Orwell took little care of his manuscripts. He didn't anticipate that collectors of such things would pay real money for them, and that universities would think it a privilege to turn a writer's bits and pieces into an archive. The typescript used in the printing of Nineteen Eighty-Four is in the Orwell Archive at University College London. There are also preliminary drafts of the novel - pages of handwritten and typewritten material, with corrections and additions - which correspond to a little less than half of the published text: 44 per cent, according to Peter Davison's estimate. These have now been published in an opulent edition: the right-hand pages of the book give a full-size photograph of the material, the left-hand pages contain Professor Davison's transcription, laboriously deciphered, the cancellings in nearly every case recovered. Orwell's typescript is given in roman, his manuscript in italic script. The book is far too big to be held in the hand; it is for consultation on a large desk, the pages to be turned with due appreciation of the craft of editor and printer. The work of printing and binding was done in Italy by Imago Publishing Ltd, Thame.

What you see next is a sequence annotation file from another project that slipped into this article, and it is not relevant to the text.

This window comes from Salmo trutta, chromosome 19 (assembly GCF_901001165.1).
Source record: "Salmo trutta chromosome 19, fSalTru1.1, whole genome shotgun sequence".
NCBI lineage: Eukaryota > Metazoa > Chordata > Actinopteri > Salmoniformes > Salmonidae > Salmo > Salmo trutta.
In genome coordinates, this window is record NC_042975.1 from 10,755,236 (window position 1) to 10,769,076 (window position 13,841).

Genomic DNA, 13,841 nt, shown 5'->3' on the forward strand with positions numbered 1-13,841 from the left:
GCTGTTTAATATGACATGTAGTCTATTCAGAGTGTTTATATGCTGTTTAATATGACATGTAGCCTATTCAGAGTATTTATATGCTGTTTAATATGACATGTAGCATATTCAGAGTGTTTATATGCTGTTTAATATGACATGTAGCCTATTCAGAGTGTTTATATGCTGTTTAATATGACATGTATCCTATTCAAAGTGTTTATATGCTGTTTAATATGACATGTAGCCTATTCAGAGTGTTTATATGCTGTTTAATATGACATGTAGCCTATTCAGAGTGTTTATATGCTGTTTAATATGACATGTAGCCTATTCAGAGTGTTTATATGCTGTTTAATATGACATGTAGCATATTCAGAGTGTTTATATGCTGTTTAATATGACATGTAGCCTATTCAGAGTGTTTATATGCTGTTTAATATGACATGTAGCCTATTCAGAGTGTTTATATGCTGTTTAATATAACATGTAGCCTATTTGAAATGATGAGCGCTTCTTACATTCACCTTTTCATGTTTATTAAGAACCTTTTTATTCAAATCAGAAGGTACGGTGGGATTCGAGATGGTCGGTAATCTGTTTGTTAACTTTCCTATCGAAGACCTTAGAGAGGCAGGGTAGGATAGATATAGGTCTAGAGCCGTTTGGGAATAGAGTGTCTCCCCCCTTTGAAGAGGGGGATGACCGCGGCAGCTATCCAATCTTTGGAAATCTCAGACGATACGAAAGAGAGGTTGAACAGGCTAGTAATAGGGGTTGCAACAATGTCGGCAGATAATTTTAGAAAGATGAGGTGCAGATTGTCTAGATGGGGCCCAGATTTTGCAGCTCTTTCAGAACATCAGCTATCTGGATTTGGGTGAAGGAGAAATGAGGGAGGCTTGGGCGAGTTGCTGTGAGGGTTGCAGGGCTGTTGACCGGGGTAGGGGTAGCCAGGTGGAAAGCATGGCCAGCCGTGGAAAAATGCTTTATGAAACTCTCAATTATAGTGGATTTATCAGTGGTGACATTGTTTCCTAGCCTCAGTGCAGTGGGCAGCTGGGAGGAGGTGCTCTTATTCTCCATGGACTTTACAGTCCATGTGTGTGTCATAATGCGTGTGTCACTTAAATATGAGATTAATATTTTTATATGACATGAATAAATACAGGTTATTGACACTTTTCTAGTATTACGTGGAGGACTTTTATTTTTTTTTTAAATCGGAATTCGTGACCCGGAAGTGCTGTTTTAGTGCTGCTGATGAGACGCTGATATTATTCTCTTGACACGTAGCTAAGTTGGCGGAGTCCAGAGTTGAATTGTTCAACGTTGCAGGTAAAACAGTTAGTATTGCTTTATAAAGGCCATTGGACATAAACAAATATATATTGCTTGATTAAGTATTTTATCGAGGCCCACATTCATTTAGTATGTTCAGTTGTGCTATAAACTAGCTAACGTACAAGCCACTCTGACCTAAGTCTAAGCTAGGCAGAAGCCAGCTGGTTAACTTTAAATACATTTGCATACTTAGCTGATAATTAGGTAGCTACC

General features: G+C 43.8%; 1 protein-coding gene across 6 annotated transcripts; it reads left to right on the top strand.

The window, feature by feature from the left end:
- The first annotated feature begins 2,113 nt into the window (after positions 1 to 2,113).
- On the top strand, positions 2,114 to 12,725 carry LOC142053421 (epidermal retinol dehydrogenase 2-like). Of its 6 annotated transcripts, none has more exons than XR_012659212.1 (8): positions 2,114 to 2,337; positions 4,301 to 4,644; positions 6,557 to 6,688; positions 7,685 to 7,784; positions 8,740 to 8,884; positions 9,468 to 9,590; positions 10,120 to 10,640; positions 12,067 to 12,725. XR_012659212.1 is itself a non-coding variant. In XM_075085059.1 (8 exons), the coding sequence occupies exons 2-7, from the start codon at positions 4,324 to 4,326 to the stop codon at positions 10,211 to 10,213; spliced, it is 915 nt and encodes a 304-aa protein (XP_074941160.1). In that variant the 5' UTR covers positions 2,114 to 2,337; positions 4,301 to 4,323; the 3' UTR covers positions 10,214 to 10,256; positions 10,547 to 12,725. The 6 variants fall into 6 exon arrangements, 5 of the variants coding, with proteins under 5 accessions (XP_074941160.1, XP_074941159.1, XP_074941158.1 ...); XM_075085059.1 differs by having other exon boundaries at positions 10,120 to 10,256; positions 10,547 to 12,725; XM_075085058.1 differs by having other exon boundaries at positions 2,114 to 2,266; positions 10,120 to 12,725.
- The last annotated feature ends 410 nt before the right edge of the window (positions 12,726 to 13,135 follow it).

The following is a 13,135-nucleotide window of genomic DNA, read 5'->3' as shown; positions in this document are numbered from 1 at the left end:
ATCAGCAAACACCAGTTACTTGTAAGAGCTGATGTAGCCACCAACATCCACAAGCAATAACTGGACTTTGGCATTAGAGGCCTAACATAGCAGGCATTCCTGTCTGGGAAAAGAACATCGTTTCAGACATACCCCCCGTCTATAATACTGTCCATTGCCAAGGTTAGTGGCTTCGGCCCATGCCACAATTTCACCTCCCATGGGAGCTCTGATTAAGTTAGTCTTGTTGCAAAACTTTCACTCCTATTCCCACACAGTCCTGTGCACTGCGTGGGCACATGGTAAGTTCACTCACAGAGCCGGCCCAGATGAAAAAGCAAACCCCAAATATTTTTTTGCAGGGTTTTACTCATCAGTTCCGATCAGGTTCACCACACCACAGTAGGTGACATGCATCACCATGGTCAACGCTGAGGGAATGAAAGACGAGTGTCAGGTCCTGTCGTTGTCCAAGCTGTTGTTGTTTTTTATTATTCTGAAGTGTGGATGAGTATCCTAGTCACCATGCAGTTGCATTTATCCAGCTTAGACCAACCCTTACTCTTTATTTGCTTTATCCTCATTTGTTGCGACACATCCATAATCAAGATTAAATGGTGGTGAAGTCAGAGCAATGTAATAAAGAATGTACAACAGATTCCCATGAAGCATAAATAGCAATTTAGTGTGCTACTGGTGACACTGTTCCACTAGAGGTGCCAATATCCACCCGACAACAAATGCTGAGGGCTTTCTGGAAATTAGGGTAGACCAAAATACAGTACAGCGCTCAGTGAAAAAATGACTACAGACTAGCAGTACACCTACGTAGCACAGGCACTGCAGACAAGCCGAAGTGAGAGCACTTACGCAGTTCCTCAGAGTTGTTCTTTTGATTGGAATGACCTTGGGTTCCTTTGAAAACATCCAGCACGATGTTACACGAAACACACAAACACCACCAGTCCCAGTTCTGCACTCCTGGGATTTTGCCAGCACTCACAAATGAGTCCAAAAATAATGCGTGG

LRB 20 December 1984 | PDF Download